The New Zealand dollar may fall this week, extending its decline as an unexpected drop in consumer confidence in the U.S. drags down investor appetite for higher-yielding, or riskier, assets.

Four of six economists and strategists in a BusinessWire survey predict the kiwi will slide towards 66 U.S. cents this week after a report on Friday showed a 4.2 per cent decline in the Reuters/Michigan preliminary index of consumer sentiment for August. One says the currency may push back above 68 cents while another expects it to trade in a range this week.

Consumer confidence took a knock in the U.S., raising concerns the world's largest economy may not enjoy as fast or as strong a recovery as earlier anticipated. The Standard & Poor's 500 index slipped 0.6 per cent last week, its first decline in five weeks, while the Shanghai SE Composite Index sank 6.5 per cent, the biggest weekly decline this year, on fears the Chinese economic recovery may not meet the market's expectations.

"People are still confident a global recovery will happen, it's just a question of whether or not it will be as strong or as quick as anticipated," said Danica Hampton, currency strategist at Bank of New Zealand. "The markets got a little over-excited, and there are now concerns the U.S. consumer won't be able to pull the economy out of recession."

Hampton predicts the currency will push down to around 66 U.S. cents this week as risk aversion grabs hold of investors and encourages them to eschew higher yields.

The kiwi recently traded at 67.43 cents after it reached an 11-month high above 68.80 cents from 68.02 cents on Friday in New York.

Khoon Goh, senior markets economist at ANZ National Bank, said the drop-off in consumer sentiment should pull back stocks on Wall Street this week amid renewed concerns about the global recovery. With a light flow of data, currency markets will be taking their cues from Asian and global equity movements.

"Risk has been taken off the table somewhat," he said. The kiwi currency will find support around 66.30 U.S. cents this week, he added.

Still, declines in U.S. housing and manufacturing probably eased this month, according to a Bloomberg survey. Jonathan Cavenagh, currency strategist at Westpac Banking Corp. in Sydney, predicts this will help revive investors' appetites for risk after the weak consumer confidence data last week.

If the housing and manufacturing data out this week prop up "signs the U.S. economic recovery is still going, equity markets will push higher and risk appetites will flow into currency markets," he said.

He predicts the kiwi will trade between 66.50 U.S. cents and 68 cents this week, pushing to the top of the range later in the week.

Central bank heads will meet in Wyoming this week in a conference hosted by the Federal Reserve and are expected to discuss ways to unwind the extraordinary monetary policy measures taken to combat the worst global recession since World War II. Fed chairman Ben Bernanke will give a speech to the conference on Thursday in the U.S. and traders are expected to pay attention to what he says.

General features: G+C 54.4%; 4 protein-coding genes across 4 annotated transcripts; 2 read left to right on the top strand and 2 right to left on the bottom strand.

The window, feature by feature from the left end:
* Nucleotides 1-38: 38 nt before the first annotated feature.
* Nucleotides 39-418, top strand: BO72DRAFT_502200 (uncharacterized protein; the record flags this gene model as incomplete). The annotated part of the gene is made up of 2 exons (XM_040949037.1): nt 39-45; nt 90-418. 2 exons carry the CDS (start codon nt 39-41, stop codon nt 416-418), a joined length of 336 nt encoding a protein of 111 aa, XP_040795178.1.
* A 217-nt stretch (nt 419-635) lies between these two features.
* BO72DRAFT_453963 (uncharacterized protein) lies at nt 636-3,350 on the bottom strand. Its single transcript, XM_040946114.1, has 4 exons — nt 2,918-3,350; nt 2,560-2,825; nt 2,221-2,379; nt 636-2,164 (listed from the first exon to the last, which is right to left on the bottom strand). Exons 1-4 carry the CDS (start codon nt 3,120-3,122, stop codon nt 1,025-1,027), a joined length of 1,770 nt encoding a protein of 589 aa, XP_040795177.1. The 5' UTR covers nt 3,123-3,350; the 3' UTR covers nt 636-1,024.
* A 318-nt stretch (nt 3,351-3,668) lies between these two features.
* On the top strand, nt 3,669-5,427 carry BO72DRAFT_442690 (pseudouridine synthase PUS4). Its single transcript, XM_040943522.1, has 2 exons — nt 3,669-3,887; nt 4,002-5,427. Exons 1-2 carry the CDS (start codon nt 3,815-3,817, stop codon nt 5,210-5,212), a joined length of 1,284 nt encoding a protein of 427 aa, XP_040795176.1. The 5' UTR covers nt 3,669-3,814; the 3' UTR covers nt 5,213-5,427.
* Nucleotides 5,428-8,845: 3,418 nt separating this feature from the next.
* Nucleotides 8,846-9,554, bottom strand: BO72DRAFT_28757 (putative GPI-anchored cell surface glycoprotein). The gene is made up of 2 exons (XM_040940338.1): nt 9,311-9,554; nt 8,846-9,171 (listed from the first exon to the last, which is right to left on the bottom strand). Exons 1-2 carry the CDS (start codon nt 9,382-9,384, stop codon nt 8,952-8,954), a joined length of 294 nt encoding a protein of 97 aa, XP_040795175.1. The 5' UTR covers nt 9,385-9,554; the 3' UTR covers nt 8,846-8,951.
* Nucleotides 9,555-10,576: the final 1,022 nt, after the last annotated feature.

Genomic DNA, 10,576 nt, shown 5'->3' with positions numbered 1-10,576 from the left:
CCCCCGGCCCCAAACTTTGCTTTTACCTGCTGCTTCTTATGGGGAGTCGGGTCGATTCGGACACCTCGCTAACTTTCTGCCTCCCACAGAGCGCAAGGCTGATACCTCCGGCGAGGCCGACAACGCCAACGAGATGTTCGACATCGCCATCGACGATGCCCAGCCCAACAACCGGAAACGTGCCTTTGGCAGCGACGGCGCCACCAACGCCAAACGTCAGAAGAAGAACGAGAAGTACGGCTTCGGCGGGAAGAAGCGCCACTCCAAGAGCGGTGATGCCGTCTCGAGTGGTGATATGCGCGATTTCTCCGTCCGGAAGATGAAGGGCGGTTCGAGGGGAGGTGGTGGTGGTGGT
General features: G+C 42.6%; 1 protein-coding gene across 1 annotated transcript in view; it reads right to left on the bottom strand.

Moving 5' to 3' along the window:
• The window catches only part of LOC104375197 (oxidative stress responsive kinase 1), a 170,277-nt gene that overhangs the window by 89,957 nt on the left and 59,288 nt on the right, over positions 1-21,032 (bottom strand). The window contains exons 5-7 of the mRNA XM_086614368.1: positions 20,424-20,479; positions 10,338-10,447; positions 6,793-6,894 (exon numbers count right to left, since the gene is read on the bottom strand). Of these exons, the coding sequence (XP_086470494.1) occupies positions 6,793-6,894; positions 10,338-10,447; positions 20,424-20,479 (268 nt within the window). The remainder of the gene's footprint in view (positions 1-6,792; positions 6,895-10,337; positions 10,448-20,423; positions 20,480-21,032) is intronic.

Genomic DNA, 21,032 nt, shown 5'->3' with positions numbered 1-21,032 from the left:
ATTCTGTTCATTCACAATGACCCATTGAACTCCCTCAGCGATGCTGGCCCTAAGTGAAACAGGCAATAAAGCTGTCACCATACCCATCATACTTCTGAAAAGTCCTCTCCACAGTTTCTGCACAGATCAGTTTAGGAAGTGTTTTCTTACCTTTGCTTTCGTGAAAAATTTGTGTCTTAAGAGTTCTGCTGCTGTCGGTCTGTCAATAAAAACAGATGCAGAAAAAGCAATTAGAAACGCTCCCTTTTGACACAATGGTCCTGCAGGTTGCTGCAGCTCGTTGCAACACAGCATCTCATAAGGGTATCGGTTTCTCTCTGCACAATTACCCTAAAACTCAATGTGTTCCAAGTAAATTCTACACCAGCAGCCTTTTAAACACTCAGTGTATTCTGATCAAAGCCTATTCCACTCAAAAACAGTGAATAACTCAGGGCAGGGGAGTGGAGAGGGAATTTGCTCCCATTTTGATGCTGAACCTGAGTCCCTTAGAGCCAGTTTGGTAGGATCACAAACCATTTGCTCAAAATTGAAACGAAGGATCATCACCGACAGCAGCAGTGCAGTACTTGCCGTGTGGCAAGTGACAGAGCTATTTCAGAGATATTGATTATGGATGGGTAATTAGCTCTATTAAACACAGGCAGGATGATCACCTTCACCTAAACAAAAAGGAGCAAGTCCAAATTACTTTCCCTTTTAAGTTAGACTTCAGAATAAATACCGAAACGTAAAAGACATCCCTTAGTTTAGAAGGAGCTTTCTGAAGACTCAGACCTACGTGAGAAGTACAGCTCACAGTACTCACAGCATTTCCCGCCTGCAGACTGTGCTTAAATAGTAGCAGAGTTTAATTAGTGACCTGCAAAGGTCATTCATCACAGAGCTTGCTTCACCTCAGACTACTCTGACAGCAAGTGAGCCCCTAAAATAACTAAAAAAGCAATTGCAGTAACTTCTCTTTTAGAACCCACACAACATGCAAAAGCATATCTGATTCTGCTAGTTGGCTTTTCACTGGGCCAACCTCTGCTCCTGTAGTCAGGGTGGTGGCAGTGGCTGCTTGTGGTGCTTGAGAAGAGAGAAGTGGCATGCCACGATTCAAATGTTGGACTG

Four of six strategists predict the kiwi will decline on a trade-weighted basis this week as investors return to the relative safety of the yen and U.S. dollar. One predicts it will trade in a range, while the other expects it to push higher.

The kiwi dollar fell to 62.17 on the trade-weighted index, or TWI, a measure of the currency versus the yen, euro, greenback, Australian dollar and pound, from 63.21 on Friday in New York.

Goh said the kiwi has remained remarkably high against the Australian dollar and should ease this week as traders catch up to the fact that Australia is better placed to come out of the global downturn. The kiwi rose to 81.20 Australian cents from 80.80 cents on Friday in New York.

The Zew survey of business confidence in Germany may show a more benign picture emerging in Europe, which would support both the euro and the kiwi dollar.

Eurozone second-quarter gross domestic product beat expectations last week, shrinking 0.1 per cent in the period, after the German and French economies managed to escape falling into recession. The kiwi slipped to 47.52 euro cents from 47.64 cents on Friday in New York.

The Bank of England will release the minutes from its last meeting where it held interest rates at a record low 0.1%, but expanded its quantitative easing programme. The New Zealand dollar dropped to 40.91 pence from 41.11 pence on Friday in New York.

The Japanese economy climbed out of recession in the second quarter this year, with its GDP growing 0.9 per cent as exports rebounded and government stimulus boosted consumer spending and public investment. Still, the market predicted a quarterly rise of 1 per cent. The kiwi slipped to 63.75 from 64.67 yen on Friday in New York.

On the data radar this week is the producer price index on Wednesday, and migration figures on Friday.